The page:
1. Identify stakeholders and business needs for sales analytics: A successful sales analytics vision must account for the goals of both internal and external stakeholders. Identifying these stakeholders and their needs can help to guide the strategy and find areas where you need to invest in analytics.

  2. Ensure executive support for transforming the sales analytics function: Do this by creating a clear and compelling vision that addresses the needs of all commercial functions within the organization. Use it as a guide to align the sales analytics strategy with the goals of the company and drive cohesive decision-making.

  3. Build and communicate your analytics vision and value proposition: This can be done through one of three common approaches: positioning sales analytics as a utility that removes data management and analysis roadblocks, as an enabler that provides access to data sources for specific use cases, and as a driver that enables quick access to data sources for discovery purposes.

  4. Set strategic objectives to establish a formal data governance strategy: To ensure that the data governance strategy is relevant, it should be directly linked to the goals and challenges of the business functions it needs to coordinate with.

  5. Establish a dictionary of sales metrics and centralize resources: Enterprise-wide data literacy can be achieved when all consumers of data and analytics share a common understanding of the data and metrics that drive the business. To achieve this, sales operations leaders should create a dictionary of standard commercial metrics, including information on data sources, calculation rules, input data quality considerations, and update frequency.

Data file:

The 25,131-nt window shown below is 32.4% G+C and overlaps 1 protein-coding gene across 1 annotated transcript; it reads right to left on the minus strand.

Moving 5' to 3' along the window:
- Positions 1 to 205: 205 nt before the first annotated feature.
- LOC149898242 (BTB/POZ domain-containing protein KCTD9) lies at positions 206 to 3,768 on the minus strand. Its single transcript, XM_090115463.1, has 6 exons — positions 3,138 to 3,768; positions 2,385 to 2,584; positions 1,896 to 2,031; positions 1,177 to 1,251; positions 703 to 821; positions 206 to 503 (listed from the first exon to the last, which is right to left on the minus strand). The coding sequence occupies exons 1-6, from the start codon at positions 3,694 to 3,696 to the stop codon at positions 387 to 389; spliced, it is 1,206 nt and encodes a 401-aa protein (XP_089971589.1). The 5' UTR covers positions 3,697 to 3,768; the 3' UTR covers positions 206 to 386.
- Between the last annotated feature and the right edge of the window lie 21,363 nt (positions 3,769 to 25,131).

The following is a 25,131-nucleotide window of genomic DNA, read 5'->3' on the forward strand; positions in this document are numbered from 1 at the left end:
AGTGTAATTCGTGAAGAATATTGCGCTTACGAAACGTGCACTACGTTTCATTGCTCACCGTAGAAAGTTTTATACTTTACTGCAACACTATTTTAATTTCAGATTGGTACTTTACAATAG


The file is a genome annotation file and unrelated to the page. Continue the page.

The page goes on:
6. Initiate a cross-functional data literacy program: By regularly assessing their organization’s data literacy, sales operations leaders can discover which functions need help and develop a curriculum that addresses gaps in knowledge.

  7. Develop a multi-year roadmap for sales analytics technology: Analytics software is always evolving. While that doesn’t mean a business should adopt every new change, it should develop a process to identify and prioritize use cases where new technologies offer a potential impact.

Drive future success with sales analytics

Sales analytics is a powerful tool that can help businesses make data-based decisions that drive success. However, as the business landscape continues to evolve and buyer preferences shift, it can be difficult for some SMBs to keep up. By investing in data governance, data literacy, advanced analytics technology, and other best practices outlined in this article, you can bridge the gap between stakeholder needs for data-based insights and the current state of data and analytics.

To learn more about the analytics tools that will help you accomplish these goals, visit these resources: